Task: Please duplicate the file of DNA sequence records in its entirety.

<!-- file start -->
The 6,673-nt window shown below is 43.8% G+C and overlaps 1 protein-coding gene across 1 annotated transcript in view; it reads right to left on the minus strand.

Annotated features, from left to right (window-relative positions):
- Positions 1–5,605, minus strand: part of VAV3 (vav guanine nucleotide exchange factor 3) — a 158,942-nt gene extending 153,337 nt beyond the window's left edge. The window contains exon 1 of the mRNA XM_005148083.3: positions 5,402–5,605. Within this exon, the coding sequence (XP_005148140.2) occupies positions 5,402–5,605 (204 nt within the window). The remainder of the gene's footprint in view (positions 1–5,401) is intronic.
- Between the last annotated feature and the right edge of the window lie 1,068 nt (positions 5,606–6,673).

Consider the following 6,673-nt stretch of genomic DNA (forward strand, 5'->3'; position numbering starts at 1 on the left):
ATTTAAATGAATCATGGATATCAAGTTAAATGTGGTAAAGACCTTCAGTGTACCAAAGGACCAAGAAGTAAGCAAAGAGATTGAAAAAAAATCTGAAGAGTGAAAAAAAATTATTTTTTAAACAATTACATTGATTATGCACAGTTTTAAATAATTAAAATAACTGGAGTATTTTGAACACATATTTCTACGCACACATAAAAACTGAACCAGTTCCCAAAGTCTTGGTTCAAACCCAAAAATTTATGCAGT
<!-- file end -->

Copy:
The 6,673-nt window shown below is 43.8% G+C and overlaps 1 protein-coding gene across 1 annotated transcript in view; it reads right to left on the minus strand.

Annotated features, from left to right (window-relative positions):
- Positions 1–5,605, minus strand: part of VAV3 (vav guanine nucleotide exchange factor 3) — a 158,942-nt gene extending 153,337 nt beyond the window's left edge. The window contains exon 1 of the mRNA XM_005148083.3: positions 5,402–5,605. Within this exon, the coding sequence (XP_005148140.2) occupies positions 5,402–5,605 (204 nt within the window). The remainder of the gene's footprint in view (positions 1–5,401) is intronic.
- Between the last annotated feature and the right edge of the window lie 1,068 nt (positions 5,606–6,673).

Consider the following 6,673-nt stretch of genomic DNA (forward strand, 5'->3'; position numbering starts at 1 on the left):
ATTTAAATGAATCATGGATATCAAGTTAAATGTGGTAAAGACCTTCAGTGTACCAAAGGACCAAGAAGTAAGCAAAGAGATTGAAAAAAAATCTGAAGAGTGAAAAAAAATTATTTTTTAAACAATTACATTGATTATGCACAGTTTTAAATAATTAAAATAACTGGAGTATTTTGAACACATATTTCTACGCACACATAAAAACTGAACCAGTTCCCAAAGTCTTGGTTCAAACCCAAAAATTTATGCAGT